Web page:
By Bill Gertz
The Washington Times
December 21, 2007
China's intelligence service gained access to a secret National Security
Agency listening post in Hawaii through a Chinese-language translation
service, according to U.S. intelligence officials.
The spy penetration was discovered several years ago as part of a major
counterintelligence probe by the Naval Criminal Investigative Service
(NCIS) that revealed an extensive program by China's spy service to
steal codes and other electronic intelligence secrets, and to recruit
military and civilian personnel with access to them.
According to officials who spoke on the condition of anonymity, China's
Ministry of State Security, the main civilian spy service, carried out
the operations by setting up a Chinese translation service in Hawaii
that represented itself as a U.S.-origin company.
The ruse led to classified contracts with the Navy and NSA to translate
some of the hundreds of thousands of intercepted communications gathered
by NSA's network of listening posts, aircraft and ships.
NCIS agents discovered that the translation service, which officials did
not identify by name, had conducted contract work for the National
Security Agency facility at Kunia, an underground electronic
intelligence post some 15 miles northwest of Honolulu that conducts some
of the U.S. intelligence community's most sensitive work.
Kunia is both a processing center and a collection point for large
amounts of Chinese- and other Asian-language communications, which are
translated and used in classified intelligence reports on military and
Naval intelligence officials familiar with the Chinese spy penetration
said the access to both "raw" and analyzed intelligence at Kunia caused
significant damage by giving China's government details on both the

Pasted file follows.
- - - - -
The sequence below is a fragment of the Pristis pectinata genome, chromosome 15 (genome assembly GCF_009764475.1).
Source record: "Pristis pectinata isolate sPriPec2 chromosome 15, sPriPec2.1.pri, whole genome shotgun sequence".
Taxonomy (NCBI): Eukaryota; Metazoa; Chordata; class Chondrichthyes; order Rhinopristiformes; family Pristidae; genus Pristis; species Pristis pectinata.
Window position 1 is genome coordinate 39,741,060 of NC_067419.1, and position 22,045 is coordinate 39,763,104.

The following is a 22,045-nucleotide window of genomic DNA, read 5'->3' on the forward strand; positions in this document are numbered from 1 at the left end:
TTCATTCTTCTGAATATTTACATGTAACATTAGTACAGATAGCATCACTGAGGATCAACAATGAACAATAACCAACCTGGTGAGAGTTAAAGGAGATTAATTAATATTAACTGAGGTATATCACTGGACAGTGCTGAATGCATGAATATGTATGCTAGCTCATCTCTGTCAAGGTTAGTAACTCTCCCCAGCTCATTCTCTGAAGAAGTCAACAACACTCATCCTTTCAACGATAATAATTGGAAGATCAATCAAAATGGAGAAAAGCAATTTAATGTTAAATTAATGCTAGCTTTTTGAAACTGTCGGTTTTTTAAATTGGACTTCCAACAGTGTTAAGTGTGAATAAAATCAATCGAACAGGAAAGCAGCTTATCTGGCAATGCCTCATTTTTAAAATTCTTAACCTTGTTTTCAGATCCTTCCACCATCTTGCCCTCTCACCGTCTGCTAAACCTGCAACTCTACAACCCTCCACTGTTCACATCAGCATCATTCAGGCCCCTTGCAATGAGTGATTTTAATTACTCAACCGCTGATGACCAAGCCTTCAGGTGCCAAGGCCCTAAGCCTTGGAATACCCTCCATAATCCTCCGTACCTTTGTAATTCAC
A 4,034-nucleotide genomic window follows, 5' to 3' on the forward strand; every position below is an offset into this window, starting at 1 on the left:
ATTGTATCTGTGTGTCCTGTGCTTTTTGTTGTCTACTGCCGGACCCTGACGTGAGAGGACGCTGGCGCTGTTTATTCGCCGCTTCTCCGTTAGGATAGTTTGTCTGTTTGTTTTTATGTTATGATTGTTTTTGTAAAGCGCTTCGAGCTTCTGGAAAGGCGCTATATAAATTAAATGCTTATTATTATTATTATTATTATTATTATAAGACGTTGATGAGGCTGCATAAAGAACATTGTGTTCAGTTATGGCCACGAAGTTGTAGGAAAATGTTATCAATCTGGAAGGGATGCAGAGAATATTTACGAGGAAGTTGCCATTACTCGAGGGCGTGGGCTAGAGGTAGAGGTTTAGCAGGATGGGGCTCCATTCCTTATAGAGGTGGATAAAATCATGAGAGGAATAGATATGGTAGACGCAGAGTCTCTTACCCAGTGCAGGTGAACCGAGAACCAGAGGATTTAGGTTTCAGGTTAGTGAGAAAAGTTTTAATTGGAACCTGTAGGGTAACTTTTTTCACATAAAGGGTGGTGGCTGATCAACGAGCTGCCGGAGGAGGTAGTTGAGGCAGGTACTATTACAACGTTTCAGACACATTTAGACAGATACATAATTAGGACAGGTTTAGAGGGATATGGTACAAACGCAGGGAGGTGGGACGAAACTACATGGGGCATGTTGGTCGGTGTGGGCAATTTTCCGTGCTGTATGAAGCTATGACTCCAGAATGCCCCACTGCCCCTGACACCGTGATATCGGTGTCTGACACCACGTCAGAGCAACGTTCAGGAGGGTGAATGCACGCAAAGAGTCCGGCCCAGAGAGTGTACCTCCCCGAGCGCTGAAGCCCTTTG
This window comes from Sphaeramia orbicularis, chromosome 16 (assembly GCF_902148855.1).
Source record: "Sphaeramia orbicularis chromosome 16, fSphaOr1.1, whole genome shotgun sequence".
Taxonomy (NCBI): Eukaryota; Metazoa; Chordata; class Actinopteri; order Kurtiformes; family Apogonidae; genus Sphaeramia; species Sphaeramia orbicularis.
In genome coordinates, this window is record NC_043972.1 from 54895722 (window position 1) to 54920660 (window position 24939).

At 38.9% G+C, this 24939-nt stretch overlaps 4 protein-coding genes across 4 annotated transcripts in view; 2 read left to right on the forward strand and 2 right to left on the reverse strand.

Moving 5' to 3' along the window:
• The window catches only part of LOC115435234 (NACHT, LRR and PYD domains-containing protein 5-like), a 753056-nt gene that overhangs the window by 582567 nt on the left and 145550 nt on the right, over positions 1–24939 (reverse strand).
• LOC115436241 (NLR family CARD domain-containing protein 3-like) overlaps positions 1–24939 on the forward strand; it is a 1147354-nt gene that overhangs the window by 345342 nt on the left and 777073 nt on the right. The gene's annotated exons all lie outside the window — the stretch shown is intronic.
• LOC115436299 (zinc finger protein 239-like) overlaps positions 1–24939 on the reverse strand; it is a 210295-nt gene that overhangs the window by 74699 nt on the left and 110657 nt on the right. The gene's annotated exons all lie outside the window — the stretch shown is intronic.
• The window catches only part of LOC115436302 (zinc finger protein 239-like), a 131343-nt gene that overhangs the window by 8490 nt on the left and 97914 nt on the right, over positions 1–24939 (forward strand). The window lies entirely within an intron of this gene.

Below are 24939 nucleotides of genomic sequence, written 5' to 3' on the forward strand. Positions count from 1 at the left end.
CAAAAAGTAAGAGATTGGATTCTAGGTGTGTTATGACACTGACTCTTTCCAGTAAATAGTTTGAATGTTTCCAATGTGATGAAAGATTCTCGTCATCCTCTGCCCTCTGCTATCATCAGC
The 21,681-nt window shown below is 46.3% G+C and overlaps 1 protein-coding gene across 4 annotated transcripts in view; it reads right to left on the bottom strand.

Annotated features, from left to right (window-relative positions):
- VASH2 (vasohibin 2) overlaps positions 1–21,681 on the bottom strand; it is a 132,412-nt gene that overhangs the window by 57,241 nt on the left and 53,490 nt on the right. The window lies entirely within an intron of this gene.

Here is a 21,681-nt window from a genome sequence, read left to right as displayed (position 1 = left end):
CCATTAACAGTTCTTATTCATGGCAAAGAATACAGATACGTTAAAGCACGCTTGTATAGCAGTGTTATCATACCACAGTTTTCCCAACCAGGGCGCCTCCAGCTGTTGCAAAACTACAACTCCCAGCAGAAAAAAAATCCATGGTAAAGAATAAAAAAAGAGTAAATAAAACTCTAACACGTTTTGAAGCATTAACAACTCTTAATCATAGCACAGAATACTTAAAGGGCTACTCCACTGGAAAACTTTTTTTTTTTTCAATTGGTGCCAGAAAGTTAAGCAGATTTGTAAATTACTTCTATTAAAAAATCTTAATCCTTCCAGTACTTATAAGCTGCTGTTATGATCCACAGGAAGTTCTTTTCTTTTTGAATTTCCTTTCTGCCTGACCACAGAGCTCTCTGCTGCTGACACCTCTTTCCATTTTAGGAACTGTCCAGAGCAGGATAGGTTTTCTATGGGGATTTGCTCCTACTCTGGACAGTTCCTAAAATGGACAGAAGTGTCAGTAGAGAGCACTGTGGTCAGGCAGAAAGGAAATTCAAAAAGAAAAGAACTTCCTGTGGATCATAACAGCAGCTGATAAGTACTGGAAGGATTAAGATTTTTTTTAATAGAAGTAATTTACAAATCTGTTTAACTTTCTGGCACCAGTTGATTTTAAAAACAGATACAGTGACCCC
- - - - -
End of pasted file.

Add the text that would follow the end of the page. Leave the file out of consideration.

targets and the sources of U.S. spying operations. Such information
would permit the Chinese to block the eavesdropping or to provide false
and misleading "disinformation" to U.S. intelligence.
The officials did not say how long the Chinese operation lasted before
NCIS also discovered a major Chinese intelligence operation that sought
to recruit Chinese Americans as spies, and to recruit Navy and civilian
intelligence workers with access to Kunia's secrets.
According to the officials, China's program to recruit intelligence
workers was discovered in 2005 after a Navy cryptographic technician was
caught accepting a no-cost visit to China, paid for by Beijing's
The case led to an NCIS probe that discovered other intelligence
personnel, many of them nearing the ends of their careers, who were
targeted by Chinese intelligence for recruitment.
The ethnic recruitment effort involved similar tactics. China's
intelligence service used intelligence officers and supporters to
identify Chinese Americans with access to secrets who would be
approached and offered free visits to China, often to meet relatives.
The Chinese would then use the visit to attempt to recruit the Americans
Chinese-American ethnic groups in the past have denounced the U.S.
government for singling out Asian Americans as spy targets, accusing
counterintelligence officials of racism. But the Chinese recruitment
program shows that Beijing actively seeks to develop spies through such
NSA and NCIS spokesmen declined to comment when asked about the Chinese
intelligence-gathering operations in Hawaii.
I.C. Smith, a former FBI special agent, said both China's civilian MSS
and military spy service, known as "2 PLA" for the Second Department of
the Chinese military, are targeting NSA.
"There can be no higher target for an intelligence service, and that
includes China's MSS and 2 PLA, than gaining access to an adversaries'
codes and electronic intelligence," he said, because it is the ultimate
in "foreknowledge" advocated by ancient Chinese strategist Sun Tzu.
Getting U.S. electronic intelligence and codes would give China specific
information on what is known and allow Beijing to take defensive
measures "based on knowledge, not supposition," Mr. Smith said, adding
that "it also allows for disinformation to be done with confidence and
it basically gives the intelligence service every advantage over the
The NSA Hawaii operations center employs several thousand people and was
recently expanded at a cost of more than $350 million. An NSA press
release in August stated the expansion is "one facet of the agency's
efforts to evolve a global cryptologic enterprise that is resilient,
agile and effective in prosecuting a dynamic threat environment."
The facility was singled out for criticism in the past by intelligence
reform advocates because of its restrictive policies on
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